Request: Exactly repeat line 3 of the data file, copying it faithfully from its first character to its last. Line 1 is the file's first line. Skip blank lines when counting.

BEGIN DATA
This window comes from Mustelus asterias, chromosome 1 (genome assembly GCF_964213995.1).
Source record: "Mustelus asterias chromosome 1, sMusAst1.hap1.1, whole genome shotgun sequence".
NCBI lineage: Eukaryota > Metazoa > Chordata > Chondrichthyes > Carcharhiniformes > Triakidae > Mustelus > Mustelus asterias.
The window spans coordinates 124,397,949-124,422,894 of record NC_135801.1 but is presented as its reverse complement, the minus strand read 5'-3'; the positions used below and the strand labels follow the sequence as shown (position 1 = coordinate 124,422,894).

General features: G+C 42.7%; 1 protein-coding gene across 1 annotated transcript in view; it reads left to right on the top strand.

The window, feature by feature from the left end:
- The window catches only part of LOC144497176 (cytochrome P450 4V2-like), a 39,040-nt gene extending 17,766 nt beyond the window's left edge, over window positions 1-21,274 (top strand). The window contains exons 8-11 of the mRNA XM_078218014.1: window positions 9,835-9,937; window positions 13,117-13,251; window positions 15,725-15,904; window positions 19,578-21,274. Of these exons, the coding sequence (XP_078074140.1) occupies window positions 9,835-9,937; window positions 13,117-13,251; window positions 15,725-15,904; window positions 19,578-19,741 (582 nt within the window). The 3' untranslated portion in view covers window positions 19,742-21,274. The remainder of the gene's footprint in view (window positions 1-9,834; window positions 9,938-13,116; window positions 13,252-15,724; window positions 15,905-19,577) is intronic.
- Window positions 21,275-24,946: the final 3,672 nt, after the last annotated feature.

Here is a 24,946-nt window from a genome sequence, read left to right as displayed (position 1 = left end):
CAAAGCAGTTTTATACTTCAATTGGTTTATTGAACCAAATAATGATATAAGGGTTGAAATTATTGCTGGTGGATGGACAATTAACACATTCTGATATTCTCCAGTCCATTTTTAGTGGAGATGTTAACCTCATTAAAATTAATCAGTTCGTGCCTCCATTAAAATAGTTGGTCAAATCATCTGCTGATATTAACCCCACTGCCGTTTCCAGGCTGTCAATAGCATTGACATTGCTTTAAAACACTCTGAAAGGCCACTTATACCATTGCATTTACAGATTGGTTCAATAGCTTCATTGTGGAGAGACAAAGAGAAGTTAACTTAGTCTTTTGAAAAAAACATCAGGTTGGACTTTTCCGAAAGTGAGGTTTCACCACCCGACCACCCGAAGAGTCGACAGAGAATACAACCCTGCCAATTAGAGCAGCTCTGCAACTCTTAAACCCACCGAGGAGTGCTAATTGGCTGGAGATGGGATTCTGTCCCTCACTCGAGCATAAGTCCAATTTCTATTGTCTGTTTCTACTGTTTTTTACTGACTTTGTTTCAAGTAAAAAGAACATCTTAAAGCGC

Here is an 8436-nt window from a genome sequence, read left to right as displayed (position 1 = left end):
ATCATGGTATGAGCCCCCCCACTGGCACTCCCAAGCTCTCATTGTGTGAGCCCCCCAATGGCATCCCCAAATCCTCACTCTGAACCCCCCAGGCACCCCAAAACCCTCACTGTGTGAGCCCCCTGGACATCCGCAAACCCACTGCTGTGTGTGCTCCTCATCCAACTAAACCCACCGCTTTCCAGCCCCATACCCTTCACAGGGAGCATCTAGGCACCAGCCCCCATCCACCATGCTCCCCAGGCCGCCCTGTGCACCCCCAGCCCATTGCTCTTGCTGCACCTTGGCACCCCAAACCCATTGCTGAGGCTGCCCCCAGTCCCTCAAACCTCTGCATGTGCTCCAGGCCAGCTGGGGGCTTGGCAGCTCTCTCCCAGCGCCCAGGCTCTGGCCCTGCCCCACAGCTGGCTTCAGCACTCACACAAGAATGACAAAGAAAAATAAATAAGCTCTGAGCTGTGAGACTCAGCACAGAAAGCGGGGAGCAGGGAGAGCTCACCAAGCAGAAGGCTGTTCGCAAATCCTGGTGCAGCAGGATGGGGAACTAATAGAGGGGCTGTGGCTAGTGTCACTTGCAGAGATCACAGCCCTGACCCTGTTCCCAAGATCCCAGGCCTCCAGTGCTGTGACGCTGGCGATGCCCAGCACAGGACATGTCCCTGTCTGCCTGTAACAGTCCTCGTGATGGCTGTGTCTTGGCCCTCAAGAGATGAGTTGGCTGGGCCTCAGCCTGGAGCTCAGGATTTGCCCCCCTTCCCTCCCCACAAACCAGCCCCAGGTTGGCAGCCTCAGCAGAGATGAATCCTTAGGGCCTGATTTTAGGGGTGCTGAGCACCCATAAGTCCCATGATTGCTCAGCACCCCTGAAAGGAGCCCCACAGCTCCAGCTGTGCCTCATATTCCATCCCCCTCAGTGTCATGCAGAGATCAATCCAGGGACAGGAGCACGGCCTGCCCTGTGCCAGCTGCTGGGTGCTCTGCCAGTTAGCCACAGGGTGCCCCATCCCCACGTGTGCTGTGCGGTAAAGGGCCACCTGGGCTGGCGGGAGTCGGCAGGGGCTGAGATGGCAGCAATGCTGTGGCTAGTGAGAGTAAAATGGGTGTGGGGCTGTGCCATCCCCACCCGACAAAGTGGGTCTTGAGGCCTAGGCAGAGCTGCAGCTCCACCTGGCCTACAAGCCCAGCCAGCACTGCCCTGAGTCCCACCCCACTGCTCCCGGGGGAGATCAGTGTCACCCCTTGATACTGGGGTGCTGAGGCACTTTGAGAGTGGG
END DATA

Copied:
NCBI lineage: Eukaryota > Metazoa > Chordata > Chondrichthyes > Carcharhiniformes > Triakidae > Mustelus > Mustelus asterias.